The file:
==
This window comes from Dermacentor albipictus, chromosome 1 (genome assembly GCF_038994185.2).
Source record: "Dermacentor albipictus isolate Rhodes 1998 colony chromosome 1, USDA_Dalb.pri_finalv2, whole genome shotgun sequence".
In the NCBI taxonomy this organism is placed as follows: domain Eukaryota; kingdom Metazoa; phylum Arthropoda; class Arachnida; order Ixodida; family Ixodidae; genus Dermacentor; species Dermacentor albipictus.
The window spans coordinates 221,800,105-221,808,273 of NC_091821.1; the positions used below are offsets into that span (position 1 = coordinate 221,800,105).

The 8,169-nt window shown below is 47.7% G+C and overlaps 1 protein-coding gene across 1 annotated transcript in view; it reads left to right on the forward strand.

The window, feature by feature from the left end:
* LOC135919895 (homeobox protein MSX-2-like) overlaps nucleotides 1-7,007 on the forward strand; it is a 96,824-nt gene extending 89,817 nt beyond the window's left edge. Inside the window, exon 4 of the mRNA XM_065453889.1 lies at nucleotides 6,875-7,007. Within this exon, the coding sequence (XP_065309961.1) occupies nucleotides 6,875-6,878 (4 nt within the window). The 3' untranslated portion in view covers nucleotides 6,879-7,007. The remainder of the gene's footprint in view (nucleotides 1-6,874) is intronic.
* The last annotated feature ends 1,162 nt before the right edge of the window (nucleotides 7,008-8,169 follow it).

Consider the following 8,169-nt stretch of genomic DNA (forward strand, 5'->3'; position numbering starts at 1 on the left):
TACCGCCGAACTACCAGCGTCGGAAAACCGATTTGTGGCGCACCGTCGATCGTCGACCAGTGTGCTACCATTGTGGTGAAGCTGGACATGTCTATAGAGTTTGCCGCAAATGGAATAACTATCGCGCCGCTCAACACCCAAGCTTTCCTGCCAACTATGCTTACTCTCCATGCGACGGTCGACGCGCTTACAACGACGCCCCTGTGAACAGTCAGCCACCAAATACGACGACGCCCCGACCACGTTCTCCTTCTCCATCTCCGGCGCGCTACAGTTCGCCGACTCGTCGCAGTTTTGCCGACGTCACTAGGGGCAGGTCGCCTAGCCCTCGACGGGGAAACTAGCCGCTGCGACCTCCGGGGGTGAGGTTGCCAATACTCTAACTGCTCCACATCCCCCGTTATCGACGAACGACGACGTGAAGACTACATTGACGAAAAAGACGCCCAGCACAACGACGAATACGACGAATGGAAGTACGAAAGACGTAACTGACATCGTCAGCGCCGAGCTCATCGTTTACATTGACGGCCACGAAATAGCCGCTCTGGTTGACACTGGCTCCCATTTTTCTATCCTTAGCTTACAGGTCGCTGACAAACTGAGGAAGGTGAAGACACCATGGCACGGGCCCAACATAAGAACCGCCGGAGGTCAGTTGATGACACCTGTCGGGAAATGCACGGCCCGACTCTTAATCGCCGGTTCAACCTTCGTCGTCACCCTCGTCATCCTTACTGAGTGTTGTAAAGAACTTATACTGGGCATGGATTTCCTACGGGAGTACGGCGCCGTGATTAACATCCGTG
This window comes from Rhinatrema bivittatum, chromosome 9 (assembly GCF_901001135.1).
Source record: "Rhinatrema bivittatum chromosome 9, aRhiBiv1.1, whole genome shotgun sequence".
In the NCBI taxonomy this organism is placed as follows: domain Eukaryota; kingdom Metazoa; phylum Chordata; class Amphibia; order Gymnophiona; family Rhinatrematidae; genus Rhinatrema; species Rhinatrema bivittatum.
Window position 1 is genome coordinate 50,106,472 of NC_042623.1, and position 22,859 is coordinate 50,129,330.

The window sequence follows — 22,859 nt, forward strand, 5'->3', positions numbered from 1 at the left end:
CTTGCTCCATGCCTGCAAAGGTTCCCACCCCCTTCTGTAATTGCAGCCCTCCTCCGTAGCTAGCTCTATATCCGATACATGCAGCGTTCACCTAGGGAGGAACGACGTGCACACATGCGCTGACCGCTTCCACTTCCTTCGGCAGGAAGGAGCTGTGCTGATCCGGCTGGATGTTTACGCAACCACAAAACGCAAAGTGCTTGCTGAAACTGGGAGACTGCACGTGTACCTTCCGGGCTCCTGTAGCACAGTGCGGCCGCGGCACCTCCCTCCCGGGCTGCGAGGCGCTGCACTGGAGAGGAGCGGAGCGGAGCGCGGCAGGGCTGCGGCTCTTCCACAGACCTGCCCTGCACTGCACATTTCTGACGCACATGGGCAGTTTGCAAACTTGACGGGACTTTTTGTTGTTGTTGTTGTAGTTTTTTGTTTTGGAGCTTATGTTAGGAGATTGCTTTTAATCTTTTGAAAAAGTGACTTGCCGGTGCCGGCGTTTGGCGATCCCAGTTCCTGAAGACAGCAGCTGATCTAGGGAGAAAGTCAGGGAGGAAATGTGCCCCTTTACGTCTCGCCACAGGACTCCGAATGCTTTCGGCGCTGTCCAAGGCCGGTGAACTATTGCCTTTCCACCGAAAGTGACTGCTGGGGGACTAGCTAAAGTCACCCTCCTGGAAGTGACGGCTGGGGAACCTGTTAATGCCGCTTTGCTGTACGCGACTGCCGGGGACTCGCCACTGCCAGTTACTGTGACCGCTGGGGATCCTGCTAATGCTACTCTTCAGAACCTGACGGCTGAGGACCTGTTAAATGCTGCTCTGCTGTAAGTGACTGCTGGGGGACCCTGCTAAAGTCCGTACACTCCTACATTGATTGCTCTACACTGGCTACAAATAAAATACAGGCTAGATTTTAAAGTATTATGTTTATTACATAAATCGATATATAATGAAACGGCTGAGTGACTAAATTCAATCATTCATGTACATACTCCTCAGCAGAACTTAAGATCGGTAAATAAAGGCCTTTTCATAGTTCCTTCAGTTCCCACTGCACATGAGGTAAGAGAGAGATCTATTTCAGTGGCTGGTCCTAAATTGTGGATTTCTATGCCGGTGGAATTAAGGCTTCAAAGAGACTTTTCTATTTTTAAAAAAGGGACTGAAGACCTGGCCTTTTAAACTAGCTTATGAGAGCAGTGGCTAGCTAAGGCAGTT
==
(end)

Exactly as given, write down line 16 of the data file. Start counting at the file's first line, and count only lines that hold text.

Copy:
CTTGCTCCATGCCTGCAAAGGTTCCCACCCCCTTCTGTAATTGCAGCCCTCCTCCGTAGCTAGCTCTATATCCGATACATGCAGCGTTCACCTAGGGAGGAACGACGTGCACACATGCGCTGACCGCTTCCACTTCCTTCGGCAGGAAGGAGCTGTGCTGATCCGGCTGGATGTTTACGCAACCACAAAACGCAAAGTGCTTGCTGAAACTGGGAGACTGCACGTGTACCTTCCGGGCTCCTGTAGCACAGTGCGGCCGCGGCACCTCCCTCCCGGGCTGCGAGGCGCTGCACTGGAGAGGAGCGGAGCGGAGCGCGGCAGGGCTGCGGCTCTTCCACAGACCTGCCCTGCACTGCACATTTCTGACGCACATGGGCAGTTTGCAAACTTGACGGGACTTTTTGTTGTTGTTGTTGTAGTTTTTTGTTTTGGAGCTTATGTTAGGAGATTGCTTTTAATCTTTTGAAAAAGTGACTTGCCGGTGCCGGCGTTTGGCGATCCCAGTTCCTGAAGACAGCAGCTGATCTAGGGAGAAAGTCAGGGAGGAAATGTGCCCCTTTACGTCTCGCCACAGGACTCCGAATGCTTTCGGCGCTGTCCAAGGCCGGTGAACTATTGCCTTTCCACCGAAAGTGACTGCTGGGGGACTAGCTAAAGTCACCCTCCTGGAAGTGACGGCTGGGGAACCTGTTAATGCCGCTTTGCTGTACGCGACTGCCGGGGACTCGCCACTGCCAGTTACTGTGACCGCTGGGGATCCTGCTAATGCTACTCTTCAGAACCTGACGGCTGAGGACCTGTTAAATGCTGCTCTGCTGTAAGTGACTGCTGGGGGACCCTGCTAAAGTCCGTACACTCCTACATTGATTGCTCTACACTGGCTACAAATAAAATACAGGCTAGATTTTAAAGTATTATGTTTATTACATAAATCGATATATAATGAAACGGCTGAGTGACTAAATTCAATCATTCATGTACATACTCCTCAGCAGAACTTAAGATCGGTAAATAAAGGCCTTTTCATAGTTCCTTCAGTTCCCACTGCACATGAGGTAAGAGAGAGATCTATTTCAGTGGCTGGTCCTAAATTGTGGATTTCTATGCCGGTGGAATTAAGGCTTCAAAGAGACTTTTCTATTTTTAAAAAAGGGACTGAAGACCTGGCCTTTTAAACTAGCTTATGAGAGCAGTGGCTAGCTAAGGCAGTT